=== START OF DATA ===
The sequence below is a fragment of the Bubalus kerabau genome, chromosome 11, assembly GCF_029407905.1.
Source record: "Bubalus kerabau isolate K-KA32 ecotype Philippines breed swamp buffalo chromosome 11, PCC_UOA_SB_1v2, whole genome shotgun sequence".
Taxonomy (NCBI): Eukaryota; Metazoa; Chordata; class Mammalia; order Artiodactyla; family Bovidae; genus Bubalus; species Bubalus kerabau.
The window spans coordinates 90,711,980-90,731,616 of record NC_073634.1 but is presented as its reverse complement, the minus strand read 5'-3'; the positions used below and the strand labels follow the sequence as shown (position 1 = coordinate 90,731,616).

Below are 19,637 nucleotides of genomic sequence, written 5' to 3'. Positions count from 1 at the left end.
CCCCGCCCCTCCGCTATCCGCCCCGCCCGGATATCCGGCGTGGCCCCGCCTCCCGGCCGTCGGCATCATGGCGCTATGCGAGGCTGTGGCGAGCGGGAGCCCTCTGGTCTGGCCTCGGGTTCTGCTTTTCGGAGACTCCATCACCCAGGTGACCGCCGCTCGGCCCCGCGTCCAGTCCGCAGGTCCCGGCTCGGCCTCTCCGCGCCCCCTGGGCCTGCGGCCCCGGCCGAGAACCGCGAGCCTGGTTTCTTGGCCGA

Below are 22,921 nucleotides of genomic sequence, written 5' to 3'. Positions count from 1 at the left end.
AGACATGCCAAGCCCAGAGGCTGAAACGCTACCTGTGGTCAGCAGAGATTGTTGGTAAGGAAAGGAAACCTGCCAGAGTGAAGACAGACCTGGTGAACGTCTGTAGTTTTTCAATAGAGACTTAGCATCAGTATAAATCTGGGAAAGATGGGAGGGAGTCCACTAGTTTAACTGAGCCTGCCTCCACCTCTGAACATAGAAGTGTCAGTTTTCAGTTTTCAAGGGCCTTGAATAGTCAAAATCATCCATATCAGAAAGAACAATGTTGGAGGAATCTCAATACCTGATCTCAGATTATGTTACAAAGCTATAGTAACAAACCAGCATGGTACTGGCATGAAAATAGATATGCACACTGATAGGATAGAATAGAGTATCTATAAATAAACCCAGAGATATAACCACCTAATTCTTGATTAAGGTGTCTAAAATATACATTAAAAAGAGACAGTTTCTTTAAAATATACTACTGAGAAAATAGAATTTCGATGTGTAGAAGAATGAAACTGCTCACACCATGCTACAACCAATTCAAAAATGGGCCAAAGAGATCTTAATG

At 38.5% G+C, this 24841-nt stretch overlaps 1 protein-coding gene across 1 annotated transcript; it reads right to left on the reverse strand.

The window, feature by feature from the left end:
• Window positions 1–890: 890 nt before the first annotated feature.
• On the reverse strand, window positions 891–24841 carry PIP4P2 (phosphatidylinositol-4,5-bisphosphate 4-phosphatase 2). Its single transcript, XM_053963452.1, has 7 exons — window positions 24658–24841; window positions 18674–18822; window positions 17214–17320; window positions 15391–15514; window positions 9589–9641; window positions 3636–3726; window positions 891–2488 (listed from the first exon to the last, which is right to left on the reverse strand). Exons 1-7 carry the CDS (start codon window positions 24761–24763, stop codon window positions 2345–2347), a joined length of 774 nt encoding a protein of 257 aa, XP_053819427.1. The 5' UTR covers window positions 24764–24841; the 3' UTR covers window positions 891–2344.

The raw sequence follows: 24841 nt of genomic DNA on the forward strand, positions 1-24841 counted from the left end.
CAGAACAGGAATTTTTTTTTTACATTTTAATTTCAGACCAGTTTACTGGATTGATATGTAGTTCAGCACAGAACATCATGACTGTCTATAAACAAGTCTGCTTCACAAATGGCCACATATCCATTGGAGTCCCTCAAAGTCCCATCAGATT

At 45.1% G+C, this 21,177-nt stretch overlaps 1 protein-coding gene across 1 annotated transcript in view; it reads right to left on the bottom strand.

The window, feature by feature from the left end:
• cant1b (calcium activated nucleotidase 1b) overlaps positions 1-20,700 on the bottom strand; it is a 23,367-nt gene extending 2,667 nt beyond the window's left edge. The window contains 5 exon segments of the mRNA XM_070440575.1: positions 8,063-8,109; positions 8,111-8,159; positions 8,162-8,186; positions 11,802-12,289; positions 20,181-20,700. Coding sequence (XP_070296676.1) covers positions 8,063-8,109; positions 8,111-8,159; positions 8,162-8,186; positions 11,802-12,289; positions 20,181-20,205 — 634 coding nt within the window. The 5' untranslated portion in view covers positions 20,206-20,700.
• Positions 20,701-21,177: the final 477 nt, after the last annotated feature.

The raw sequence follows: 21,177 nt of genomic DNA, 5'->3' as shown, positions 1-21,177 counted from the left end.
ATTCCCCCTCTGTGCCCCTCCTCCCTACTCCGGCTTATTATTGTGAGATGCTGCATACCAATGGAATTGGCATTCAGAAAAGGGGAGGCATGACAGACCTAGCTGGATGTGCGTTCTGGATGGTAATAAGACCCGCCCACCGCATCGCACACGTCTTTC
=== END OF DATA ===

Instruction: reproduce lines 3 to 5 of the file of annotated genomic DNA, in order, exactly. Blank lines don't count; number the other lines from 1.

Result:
Taxonomy (NCBI): Eukaryota; Metazoa; Chordata; class Mammalia; order Artiodactyla; family Bovidae; genus Bubalus; species Bubalus kerabau.
The window spans coordinates 90,711,980-90,731,616 of record NC_073634.1 but is presented as its reverse complement, the minus strand read 5'-3'; the positions used below and the strand labels follow the sequence as shown (position 1 = coordinate 90,731,616).

Below are 19,637 nucleotides of genomic sequence, written 5' to 3'. Positions count from 1 at the left end.